The Cleveland Clinic describes caregiver burnout as a state of physical, emotional, and mental exhaustion. Thirty-six percent of family caregivers characterize their situation as highly stressful, according to a 2020 report on caregiving in the U.S. by AARP and the National Alliance for Caregiving (NAC). Another 2021 study found that 42% of family caregivers experience depression, mood swings, or resentment as a result of their labors, 30% reported sleep deprivation, and 43% said caregiving responsibilities have negatively affected their relationship with a spouse or partner.
Common causes of caregiver burnout
Along with the demanding workload and the emotional toll of caregiving, the Cleveland Clinic and Johns Hopkins Medicine site a variety of other issues that can contribute to caregivers feeling burned out, including:
- The conflicting demands of trying to balance the needs of the care recipient, coworkers and employers, family members, and themselves
- Lack of control over money and resources
- Lack of the skills needed to effectively manage a loved one’s care
- Lack of privacy because caregiving may leave little time to be alone
- Role confusion due to difficulty separating the roles as caregiver and as the parent, sibling, or spouse of the care recipient
- Unreasonable demands placed upon a caregiver by other family members or the person being cared for
- Unrealistic expectations about the effect caregiving efforts will have on loved ones with progressive diseases such as Parkinson’s or Alzheimer’s
Warning signs of caregiver burnout
The Alzheimer’s Association cites these indicators that a caregiver may be experiencing a high level of stress:
- Anger or frustration toward the person you’re caring for
- Denial about your loved one’s condition
- Exhaustion that makes it tough to complete daily tasks
- Health problems, such as getting sick more often
- Inability to concentrate, making it difficult to perform familiar tasks or forget appointments
- Irritability and moodiness
- Social withdrawal from friends and activities
If you are concerned that you or someone you care about may be experiencing caregiver-related burnout, a tool like the American Medical Association caregiver self-assessment questionnaire may be able to help. The tool is endorsed by the American Psychological Association to help caregivers evaluate whether the caregiving they are doing is taking a toll on them.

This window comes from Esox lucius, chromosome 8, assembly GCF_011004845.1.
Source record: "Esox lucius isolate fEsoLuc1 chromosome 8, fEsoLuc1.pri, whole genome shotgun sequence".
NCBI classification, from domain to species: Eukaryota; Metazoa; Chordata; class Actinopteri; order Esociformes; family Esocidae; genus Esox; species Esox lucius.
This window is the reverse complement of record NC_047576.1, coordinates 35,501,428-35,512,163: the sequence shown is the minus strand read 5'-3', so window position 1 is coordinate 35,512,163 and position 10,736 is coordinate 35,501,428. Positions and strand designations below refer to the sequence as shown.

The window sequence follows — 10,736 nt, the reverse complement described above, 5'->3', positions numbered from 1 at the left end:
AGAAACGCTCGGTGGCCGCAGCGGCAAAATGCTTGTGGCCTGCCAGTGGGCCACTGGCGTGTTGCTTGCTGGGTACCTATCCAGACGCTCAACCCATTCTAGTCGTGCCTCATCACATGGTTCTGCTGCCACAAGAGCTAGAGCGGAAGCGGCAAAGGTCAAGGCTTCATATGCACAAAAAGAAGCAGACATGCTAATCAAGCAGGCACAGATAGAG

Tips to get relief
- Give yourself a break. Ask a friend, relative or church member to fill in for you occasionally so that you can take a walk, go to a movie, read, or have dinner out.
- Consider respite care. Respite care provides short-term relief for primary caregivers. It can be arranged for a family that is going out of town and needs specialized care for their loved one, when families go on vacation, or when caregivers just need a break for a few days. The National Respite Locator is a service provided by the National Respite Network that can help you find possible care options.
In addition to respite care being an option for short-term relief for caregivers that need a break, it can also be helpful when considering transitioning a loved one to a more permanent onsite care home. Fairview Senior Living in Hudson, New Hampshire offers respite options at every level of care: Fairview Skilled Nursing, Laurel Place Assisted Living, and The Inn at Fairview Memory Care. CEO and Executive Director Stephan Pazulski explains, “Sometimes seniors who require extra care may struggle with making decisions that are seemingly permanent. Respite care is a great opportunity to try out a senior living community without the added pressure of fully committing. In almost every situation we’ve experienced with a family using respite care as a trial for a more permanent stay, the senior ultimately chooses to remain with us.”
- Tap into online resources. The U.S. government’s Eldercare Locator can connect you with your local area’s Agency on Aging, which can guide you to resources in your community to help you deal with the challenges you are facing. You also can call the Eldercare Locator at 1-800-677-1116.
With the Community Resource Finder, an online database from AARP and the Alzheimer’s Association, you can find a range of programs and services in your area, from elder law attorneys to transportation. The Family Caregiver Alliance’s Family Care Navigator can help you locate local resources, too.
- Join a support group. If you feel like you’re alone, talking with other caregivers can lift your spirits and help you think through solutions to problems. You may be able to find a support group through a local church or hospital, or at the website of the Well Spouse Association, which coordinates a national network of groups for spousal caregivers. If you’re taking care of a loved one with Alzheimer’s disease, the Alzheimer’s Association offers a locator for support groups in your area, and the Family Caregiver Alliance operates an online support group that communicates via email.
- Nurture supportive relationships. You may feel overwhelmed, but take the time to talk with close friends and family members. Spend time with someone who is a good listener.
- Talk to your healthcare provider. Tell them you’re a caregiver and bring up any concerns you may have.
Caregiving is part of the family life cycle. The key to good caregiving is to know the warning signs for possible burnout so that you can take the steps needed to recharge and refresh. This will allow you to continue to provide the best care possible, for both your loved one and for yourself.
The Family Caregiver Alliance
National Institute on the Aging